I find myself learning from Tobi reminding me that I was once little. When did I loose my innocense? Can I ever get it back? But again, this is not about me.  It is my job to model kindness then he can show kindness. It is my job to help him understand the beauty in books – a broad mind can interact with anyone in the world. It is my job to buy him the finest of books. It is my job to make sure he learns to keep his promises – this is what makes a man. His word must be bond.

There is no point changing who I have become but I can learn to see life again like Tobi does – through the mirror of beauty and unwavering acceptance. My job is to show Tobi  how to be competitive in the business world and how to be disciplined in his every day life. No one will be able to hurt him. They will need to come through me first!

I have friends who are single mothers. I know people who were raised without fathers. Fathers are essential as fatherhood takes a lifetime. Fatherhood is impactful and the negative effects we see in our society – the high rates of blacks in the criminal system for example – may be because of an absence of fathers in homes. Father abandonment is a big issue that often leave a lot tragedy behind.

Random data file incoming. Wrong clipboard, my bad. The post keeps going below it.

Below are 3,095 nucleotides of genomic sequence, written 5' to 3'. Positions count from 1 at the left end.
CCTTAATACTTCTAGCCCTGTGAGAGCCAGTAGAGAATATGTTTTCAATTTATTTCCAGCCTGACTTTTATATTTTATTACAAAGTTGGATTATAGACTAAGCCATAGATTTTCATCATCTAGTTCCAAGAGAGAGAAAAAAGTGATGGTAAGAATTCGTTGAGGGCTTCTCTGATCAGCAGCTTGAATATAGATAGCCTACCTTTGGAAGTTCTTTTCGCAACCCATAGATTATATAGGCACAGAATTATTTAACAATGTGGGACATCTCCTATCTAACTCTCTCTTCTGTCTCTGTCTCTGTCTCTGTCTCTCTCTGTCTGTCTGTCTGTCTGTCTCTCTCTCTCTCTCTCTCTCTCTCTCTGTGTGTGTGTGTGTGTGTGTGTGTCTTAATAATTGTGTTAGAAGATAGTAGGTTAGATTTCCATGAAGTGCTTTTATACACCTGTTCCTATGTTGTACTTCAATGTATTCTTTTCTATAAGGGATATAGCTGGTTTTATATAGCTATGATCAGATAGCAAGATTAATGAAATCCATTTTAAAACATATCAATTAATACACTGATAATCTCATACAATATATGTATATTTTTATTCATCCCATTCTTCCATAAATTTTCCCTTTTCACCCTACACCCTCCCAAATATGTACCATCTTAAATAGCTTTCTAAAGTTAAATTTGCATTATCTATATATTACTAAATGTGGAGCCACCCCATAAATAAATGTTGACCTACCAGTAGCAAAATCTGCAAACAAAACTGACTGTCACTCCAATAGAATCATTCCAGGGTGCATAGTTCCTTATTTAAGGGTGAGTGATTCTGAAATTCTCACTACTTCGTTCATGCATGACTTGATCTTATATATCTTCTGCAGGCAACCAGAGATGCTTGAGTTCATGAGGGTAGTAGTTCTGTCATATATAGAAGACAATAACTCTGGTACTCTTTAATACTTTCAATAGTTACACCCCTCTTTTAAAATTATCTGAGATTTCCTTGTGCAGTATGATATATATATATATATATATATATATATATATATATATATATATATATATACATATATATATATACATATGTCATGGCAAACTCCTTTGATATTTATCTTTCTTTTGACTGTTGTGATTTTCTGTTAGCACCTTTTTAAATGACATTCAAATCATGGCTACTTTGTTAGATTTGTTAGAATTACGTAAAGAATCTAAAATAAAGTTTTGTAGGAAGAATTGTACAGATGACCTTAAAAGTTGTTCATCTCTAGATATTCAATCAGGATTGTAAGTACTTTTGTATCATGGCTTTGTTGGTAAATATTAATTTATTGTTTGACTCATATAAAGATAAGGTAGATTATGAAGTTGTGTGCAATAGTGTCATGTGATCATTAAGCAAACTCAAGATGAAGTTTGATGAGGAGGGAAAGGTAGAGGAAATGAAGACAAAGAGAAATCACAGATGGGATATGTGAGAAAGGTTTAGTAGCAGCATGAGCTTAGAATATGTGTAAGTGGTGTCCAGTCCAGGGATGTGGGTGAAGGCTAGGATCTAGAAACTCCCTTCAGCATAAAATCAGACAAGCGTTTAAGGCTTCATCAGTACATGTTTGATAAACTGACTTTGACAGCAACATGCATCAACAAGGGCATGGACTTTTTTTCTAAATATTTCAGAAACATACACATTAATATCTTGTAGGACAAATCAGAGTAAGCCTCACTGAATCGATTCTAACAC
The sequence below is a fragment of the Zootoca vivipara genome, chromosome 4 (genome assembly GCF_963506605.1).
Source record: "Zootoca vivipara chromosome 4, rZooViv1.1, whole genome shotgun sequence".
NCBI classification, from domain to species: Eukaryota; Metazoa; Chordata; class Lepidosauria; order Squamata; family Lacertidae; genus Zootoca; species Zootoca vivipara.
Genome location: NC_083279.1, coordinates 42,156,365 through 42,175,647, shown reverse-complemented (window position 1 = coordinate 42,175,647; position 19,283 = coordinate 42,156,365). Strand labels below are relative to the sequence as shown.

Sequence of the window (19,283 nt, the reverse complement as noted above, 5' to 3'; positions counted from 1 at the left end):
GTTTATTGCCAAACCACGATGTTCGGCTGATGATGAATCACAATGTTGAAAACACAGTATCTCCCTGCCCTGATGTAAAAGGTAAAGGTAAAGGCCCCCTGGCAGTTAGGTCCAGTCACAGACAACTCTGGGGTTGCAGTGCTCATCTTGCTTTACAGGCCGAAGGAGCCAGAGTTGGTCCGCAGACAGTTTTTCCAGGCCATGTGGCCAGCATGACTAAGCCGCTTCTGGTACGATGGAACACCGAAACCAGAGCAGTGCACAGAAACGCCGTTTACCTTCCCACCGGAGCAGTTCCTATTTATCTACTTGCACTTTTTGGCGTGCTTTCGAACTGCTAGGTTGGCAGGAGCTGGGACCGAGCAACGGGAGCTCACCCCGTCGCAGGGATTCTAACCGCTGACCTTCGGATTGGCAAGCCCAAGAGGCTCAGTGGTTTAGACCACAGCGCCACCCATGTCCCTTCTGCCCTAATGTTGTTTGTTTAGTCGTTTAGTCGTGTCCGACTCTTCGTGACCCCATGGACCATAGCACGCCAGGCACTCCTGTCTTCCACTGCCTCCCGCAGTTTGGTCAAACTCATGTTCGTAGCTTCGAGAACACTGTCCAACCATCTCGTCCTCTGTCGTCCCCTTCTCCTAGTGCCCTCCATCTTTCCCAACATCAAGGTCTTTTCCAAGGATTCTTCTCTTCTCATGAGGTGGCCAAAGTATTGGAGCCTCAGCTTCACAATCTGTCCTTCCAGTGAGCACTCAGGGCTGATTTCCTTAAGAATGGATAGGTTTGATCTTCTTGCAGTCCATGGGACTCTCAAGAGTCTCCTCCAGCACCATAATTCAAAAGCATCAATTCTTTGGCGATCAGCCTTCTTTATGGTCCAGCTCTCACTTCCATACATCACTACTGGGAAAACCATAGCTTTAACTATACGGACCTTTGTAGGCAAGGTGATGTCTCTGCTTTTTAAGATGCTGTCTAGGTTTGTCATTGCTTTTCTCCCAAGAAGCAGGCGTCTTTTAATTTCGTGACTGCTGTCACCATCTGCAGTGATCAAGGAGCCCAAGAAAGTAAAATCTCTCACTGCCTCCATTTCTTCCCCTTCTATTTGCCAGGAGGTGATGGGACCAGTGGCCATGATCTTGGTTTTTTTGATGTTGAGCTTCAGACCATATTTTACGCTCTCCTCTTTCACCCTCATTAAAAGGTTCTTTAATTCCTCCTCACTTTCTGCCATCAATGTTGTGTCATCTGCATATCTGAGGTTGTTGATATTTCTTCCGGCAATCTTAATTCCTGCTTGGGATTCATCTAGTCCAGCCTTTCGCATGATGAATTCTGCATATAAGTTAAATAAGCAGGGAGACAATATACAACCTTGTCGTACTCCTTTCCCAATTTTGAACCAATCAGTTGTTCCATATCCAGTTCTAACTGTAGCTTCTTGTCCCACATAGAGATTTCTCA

This short piece is to salute the men who stayed. The men who juggle who remain a part of the lives of their children. The best thing a father can do to a child, is to love the mother. Children  want a father who is there, not a father who shows up once a year. They want a father who gets involved with their school work. They want a father who provides and who teaches them to love life and take responsibility for their actions.

This piece is dedicated to the men who became fathers. Step fathers who stood in the gap. Fathers who pray for their children, fathers who create time for their wives and children, fathers who have  a good work life balance, fathers who understand that they are necessary and needed in the lives of their families and in the community. This piece is dedicated to every good man out there. Every man who tries.

Photocredit: Unsplash

With Father’s Day coming up, this is to recognize especially those men who are present and intentional in their lives of their children and to recognize doubly men who honor their wives and take up the responsibility  as priests in the home. If there is no father in your home, we salute you too. It is not easy being a double parent.

But God hath chosen the foolish things of the world to confound the wise; and God hath chosen the weak things of the world to confound the things which are mighty  1 Cor 1:27

When I look at Tobi, I see a man in the making and I understand that as an adult, I have a role to play in the lives of my nieces and nephews. God has chosen children like Tobi to teach us adults, our relevance and dependence upon God. We will never be perfect enough as parents but we have God’s guidance.

In conclusion

Tobi wont need to ever worry for anything. This auntie will always be here for him.


Tee Adeyemo writes for LCCMedia